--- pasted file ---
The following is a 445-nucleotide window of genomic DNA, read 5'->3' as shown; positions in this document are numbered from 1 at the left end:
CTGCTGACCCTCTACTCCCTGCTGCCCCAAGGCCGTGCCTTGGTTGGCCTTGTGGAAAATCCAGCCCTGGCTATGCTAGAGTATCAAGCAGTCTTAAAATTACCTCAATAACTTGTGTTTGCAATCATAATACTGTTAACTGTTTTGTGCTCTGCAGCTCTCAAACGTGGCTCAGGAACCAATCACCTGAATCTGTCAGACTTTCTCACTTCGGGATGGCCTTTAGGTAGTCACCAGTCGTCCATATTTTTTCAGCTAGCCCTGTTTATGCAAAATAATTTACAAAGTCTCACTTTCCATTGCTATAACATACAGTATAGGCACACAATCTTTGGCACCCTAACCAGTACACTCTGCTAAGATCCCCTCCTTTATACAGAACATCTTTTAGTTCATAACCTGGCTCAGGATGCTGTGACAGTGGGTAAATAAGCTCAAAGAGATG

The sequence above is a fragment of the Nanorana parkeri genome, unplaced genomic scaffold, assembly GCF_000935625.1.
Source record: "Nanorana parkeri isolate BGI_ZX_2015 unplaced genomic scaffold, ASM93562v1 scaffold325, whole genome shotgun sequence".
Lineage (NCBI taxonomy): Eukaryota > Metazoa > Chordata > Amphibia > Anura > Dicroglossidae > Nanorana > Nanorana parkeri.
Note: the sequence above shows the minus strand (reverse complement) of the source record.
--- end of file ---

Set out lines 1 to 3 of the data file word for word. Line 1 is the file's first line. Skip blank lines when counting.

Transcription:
The following is a 445-nucleotide window of genomic DNA, read 5'->3' as shown; positions in this document are numbered from 1 at the left end:
CTGCTGACCCTCTACTCCCTGCTGCCCCAAGGCCGTGCCTTGGTTGGCCTTGTGGAAAATCCAGCCCTGGCTATGCTAGAGTATCAAGCAGTCTTAAAATTACCTCAATAACTTGTGTTTGCAATCATAATACTGTTAACTGTTTTGTGCTCTGCAGCTCTCAAACGTGGCTCAGGAACCAATCACCTGAATCTGTCAGACTTTCTCACTTCGGGATGGCCTTTAGGTAGTCACCAGTCGTCCATATTTTTTCAGCTAGCCCTGTTTATGCAAAATAATTTACAAAGTCTCACTTTCCATTGCTATAACATACAGTATAGGCACACAATCTTTGGCACCCTAACCAGTACACTCTGCTAAGATCCCCTCCTTTATACAGAACATCTTTTAGTTCATAACCTGGCTCAGGATGCTGTGACAGTGGGTAAATAAGCTCAAAGAGATG

The sequence above is a fragment of the Nanorana parkeri genome, unplaced genomic scaffold, assembly GCF_000935625.1.